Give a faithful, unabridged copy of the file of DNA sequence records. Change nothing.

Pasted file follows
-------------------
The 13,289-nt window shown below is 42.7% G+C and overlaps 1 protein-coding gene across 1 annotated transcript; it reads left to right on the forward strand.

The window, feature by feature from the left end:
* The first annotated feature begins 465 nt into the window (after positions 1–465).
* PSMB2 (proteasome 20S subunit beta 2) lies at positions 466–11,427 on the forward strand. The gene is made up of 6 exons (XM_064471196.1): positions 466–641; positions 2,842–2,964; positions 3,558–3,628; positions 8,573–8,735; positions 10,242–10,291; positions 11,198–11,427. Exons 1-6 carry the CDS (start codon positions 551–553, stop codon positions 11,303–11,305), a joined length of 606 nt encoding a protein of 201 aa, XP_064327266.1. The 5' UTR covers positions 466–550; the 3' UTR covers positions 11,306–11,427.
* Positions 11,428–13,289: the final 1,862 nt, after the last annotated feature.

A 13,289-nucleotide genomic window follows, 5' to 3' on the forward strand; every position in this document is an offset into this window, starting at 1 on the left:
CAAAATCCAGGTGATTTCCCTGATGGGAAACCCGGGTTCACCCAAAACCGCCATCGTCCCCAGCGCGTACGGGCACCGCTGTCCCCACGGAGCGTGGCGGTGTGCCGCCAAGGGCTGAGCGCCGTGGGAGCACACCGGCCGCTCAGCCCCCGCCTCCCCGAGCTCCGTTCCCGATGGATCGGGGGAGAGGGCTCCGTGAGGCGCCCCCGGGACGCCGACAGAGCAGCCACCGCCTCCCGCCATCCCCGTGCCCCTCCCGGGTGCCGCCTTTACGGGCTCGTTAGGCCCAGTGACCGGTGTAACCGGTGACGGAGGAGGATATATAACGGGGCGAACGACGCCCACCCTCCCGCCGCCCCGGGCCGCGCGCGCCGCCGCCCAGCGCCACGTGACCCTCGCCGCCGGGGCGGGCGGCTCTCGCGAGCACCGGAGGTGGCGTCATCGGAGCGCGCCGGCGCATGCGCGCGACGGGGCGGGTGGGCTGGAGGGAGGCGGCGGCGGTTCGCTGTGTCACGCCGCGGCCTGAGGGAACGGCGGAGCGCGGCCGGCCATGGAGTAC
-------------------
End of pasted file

The 13,289-nt window shown below is 42.7% G+C and overlaps 1 protein-coding gene across 1 annotated transcript; it reads left to right on the forward strand.

The window, feature by feature from the left end:
* The first annotated feature begins 465 nt into the window (after positions 1–465).
* PSMB2 (proteasome 20S subunit beta 2) lies at positions 466–11,427 on the forward strand. The gene is made up of 6 exons (XM_064471196.1): positions 466–641; positions 2,842–2,964; positions 3,558–3,628; positions 8,573–8,735; positions 10,242–10,291; positions 11,198–11,427. Exons 1-6 carry the CDS (start codon positions 551–553, stop codon positions 11,303–11,305), a joined length of 606 nt encoding a protein of 201 aa, XP_064327266.1. The 5' UTR covers positions 466–550; the 3' UTR covers positions 11,306–11,427.
* Positions 11,428–13,289: the final 1,862 nt, after the last annotated feature.

A 13,289-nucleotide genomic window follows, 5' to 3' on the forward strand; every position in this document is an offset into this window, starting at 1 on the left:
CAAAATCCAGGTGATTTCCCTGATGGGAAACCCGGGTTCACCCAAAACCGCCATCGTCCCCAGCGCGTACGGGCACCGCTGTCCCCACGGAGCGTGGCGGTGTGCCGCCAAGGGCTGAGCGCCGTGGGAGCACACCGGCCGCTCAGCCCCCGCCTCCCCGAGCTCCGTTCCCGATGGATCGGGGGAGAGGGCTCCGTGAGGCGCCCCCGGGACGCCGACAGAGCAGCCACCGCCTCCCGCCATCCCCGTGCCCCTCCCGGGTGCCGCCTTTACGGGCTCGTTAGGCCCAGTGACCGGTGTAACCGGTGACGGAGGAGGATATATAACGGGGCGAACGACGCCCACCCTCCCGCCGCCCCGGGCCGCGCGCGCCGCCGCCCAGCGCCACGTGACCCTCGCCGCCGGGGCGGGCGGCTCTCGCGAGCACCGGAGGTGGCGTCATCGGAGCGCGCCGGCGCATGCGCGCGACGGGGCGGGTGGGCTGGAGGGAGGCGGCGGCGGTTCGCTGTGTCACGCCGCGGCCTGAGGGAACGGCGGAGCGCGGCCGGCCATGGAGTAC